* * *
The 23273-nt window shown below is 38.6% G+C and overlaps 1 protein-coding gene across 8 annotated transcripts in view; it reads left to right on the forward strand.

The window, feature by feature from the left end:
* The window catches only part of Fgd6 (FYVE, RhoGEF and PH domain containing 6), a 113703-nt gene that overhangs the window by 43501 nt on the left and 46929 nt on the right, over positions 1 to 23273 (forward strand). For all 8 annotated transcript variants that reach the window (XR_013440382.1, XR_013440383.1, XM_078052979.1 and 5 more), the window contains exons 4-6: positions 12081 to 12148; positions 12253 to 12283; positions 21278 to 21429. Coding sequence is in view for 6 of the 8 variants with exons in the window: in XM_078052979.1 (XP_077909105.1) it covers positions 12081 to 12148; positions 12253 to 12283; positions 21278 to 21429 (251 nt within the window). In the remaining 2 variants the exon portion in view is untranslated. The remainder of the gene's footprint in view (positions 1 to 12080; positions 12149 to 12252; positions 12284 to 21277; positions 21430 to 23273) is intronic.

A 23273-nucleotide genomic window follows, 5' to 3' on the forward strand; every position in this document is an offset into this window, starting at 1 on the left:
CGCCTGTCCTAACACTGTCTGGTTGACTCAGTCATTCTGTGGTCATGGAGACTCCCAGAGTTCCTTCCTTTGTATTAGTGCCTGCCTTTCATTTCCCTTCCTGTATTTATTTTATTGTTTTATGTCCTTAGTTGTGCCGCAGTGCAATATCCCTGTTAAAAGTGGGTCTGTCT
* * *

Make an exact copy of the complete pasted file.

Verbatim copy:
The 23273-nt window shown below is 38.6% G+C and overlaps 1 protein-coding gene across 8 annotated transcripts in view; it reads left to right on the forward strand.

The window, feature by feature from the left end:
* The window catches only part of Fgd6 (FYVE, RhoGEF and PH domain containing 6), a 113703-nt gene that overhangs the window by 43501 nt on the left and 46929 nt on the right, over positions 1 to 23273 (forward strand). For all 8 annotated transcript variants that reach the window (XR_013440382.1, XR_013440383.1, XM_078052979.1 and 5 more), the window contains exons 4-6: positions 12081 to 12148; positions 12253 to 12283; positions 21278 to 21429. Coding sequence is in view for 6 of the 8 variants with exons in the window: in XM_078052979.1 (XP_077909105.1) it covers positions 12081 to 12148; positions 12253 to 12283; positions 21278 to 21429 (251 nt within the window). In the remaining 2 variants the exon portion in view is untranslated. The remainder of the gene's footprint in view (positions 1 to 12080; positions 12149 to 12252; positions 12284 to 21277; positions 21430 to 23273) is intronic.

A 23273-nucleotide genomic window follows, 5' to 3' on the forward strand; every position in this document is an offset into this window, starting at 1 on the left:
CGCCTGTCCTAACACTGTCTGGTTGACTCAGTCATTCTGTGGTCATGGAGACTCCCAGAGTTCCTTCCTTTGTATTAGTGCCTGCCTTTCATTTCCCTTCCTGTATTTATTTTATTGTTTTATGTCCTTAGTTGTGCCGCAGTGCAATATCCCTGTTAAAAGTGGGTCTGTCT